Cropwatchers
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Boone County

Marshall Newhouse

Marshall Newhouse farms with his wife and daughter’s family. They grow corn, soybeans, wheat and hay, and raise pastured turkeys for the Thanksgiving market. They have just started organic production on a 72-acre field.

6/29/2018

After dumping another 2.2 inches out of the gauge Tuesday evening, we are at the point where the corn is ready for summer heat and a reprieve from the rains. My guess is we will be seeing the first tassels within two weeks. Phytophthora is beginning to show. After three weeks of excessive rains, we have been the perfect petri dish for whatever might come our way in the bean fields.

6/22/2018

My previous 3.1 inch report was a welcomed rain. This week, friends have reported up to an additional 9 inches, while my gauge added 4.3 inches. Saturated soils have been unable to hold any more water. Creeks and rivers have been way outside their banks for multiple days. Adjacent corn to those waterways have doubled over, but hopefully will be able to get back upright with any dry stretch. Conversely, crops on sloping or well-drained ground are looking quite good. I really don’t like to complain about too much rain, so I’ll suggest it might be too much of a good thing.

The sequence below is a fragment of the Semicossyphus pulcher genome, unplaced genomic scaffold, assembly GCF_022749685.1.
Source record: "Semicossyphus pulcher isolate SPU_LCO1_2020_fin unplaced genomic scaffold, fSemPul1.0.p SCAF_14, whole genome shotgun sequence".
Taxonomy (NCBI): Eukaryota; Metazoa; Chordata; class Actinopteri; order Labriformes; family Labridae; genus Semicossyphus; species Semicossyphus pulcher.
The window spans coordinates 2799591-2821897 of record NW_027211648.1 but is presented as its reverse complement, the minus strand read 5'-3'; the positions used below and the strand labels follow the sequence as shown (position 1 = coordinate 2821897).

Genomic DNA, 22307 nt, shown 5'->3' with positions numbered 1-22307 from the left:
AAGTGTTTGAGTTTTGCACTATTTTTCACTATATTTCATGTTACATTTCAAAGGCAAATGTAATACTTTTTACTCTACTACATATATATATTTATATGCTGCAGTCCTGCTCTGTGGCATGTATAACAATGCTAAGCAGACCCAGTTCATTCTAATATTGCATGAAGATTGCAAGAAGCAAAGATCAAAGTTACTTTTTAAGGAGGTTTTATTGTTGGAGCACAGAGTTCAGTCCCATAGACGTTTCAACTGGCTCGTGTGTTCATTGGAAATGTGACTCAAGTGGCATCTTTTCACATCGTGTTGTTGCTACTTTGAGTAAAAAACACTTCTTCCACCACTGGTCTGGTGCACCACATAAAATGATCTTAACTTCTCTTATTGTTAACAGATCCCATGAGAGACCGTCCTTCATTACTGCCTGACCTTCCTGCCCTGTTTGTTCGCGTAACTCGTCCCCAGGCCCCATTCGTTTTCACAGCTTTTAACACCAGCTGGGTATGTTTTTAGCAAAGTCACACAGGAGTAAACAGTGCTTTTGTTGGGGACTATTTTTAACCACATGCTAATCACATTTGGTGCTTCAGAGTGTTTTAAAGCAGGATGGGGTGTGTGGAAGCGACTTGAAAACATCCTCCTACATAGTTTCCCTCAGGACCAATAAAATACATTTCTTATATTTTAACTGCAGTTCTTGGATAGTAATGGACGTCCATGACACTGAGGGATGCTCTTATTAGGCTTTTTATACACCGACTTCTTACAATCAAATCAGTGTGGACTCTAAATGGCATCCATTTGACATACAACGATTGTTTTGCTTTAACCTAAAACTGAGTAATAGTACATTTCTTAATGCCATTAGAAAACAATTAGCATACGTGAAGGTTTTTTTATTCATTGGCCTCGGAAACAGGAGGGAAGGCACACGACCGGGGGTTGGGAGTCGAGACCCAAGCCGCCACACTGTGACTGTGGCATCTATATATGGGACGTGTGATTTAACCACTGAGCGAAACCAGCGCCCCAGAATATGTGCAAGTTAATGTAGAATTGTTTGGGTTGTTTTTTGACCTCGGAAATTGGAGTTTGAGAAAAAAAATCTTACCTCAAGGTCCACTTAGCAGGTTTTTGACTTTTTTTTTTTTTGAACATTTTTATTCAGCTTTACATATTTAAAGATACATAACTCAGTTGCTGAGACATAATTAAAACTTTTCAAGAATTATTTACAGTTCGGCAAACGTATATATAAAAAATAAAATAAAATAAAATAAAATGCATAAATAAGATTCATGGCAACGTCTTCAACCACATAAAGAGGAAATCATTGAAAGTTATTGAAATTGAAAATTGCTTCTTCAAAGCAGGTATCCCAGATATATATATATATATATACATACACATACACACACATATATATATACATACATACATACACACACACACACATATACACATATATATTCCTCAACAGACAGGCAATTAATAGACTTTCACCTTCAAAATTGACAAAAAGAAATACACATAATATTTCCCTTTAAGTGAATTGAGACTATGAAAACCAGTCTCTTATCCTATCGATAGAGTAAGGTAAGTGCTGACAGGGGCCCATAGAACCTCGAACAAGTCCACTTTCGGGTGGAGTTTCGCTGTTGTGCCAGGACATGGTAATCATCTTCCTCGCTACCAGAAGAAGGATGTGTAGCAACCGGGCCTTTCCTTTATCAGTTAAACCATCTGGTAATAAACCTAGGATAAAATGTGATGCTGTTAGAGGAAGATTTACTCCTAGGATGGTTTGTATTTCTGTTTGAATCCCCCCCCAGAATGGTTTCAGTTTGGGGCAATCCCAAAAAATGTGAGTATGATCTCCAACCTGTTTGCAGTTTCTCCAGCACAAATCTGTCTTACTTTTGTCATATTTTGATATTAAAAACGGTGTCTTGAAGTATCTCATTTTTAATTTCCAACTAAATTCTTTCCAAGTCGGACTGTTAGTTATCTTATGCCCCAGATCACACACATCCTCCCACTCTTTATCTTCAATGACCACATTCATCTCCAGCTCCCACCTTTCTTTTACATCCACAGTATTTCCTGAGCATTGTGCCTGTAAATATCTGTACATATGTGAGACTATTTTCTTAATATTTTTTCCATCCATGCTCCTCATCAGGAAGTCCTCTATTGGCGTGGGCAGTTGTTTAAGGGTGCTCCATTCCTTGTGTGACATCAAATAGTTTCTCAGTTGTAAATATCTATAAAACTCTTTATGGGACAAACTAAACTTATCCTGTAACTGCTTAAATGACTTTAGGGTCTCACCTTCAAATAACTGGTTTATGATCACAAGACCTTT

6/15/2018

Last week, two gauges on the farm measured 1.25 and 3.1 inches. The top end in the county was in the 5-plus area. For us, there were very few ponding areas and no hail. Stories are circulating about huge hail 50 miles west of us, but we enjoyed a great rain. Crops are responding with good growth and darkening color.

6/8/2018

A quarter of an inch of rain fell Tuesday and the timing was perfect, as we were just about ready to dust off the cultivator to work in stabilized urea in cornfields that had sat for six days. This is the time of year when the grandkids are running for cover. We’re walking the fields on either side of a wagon, while carrying a 5-gallon bucket and picking up fresh rocks on some of the rolling fields. With this last up-close look at the beans, I’m pleased with the stands. First-cutting hay is all up. Oatlage has been chopped, and sidedressing corn seems to be in the final push.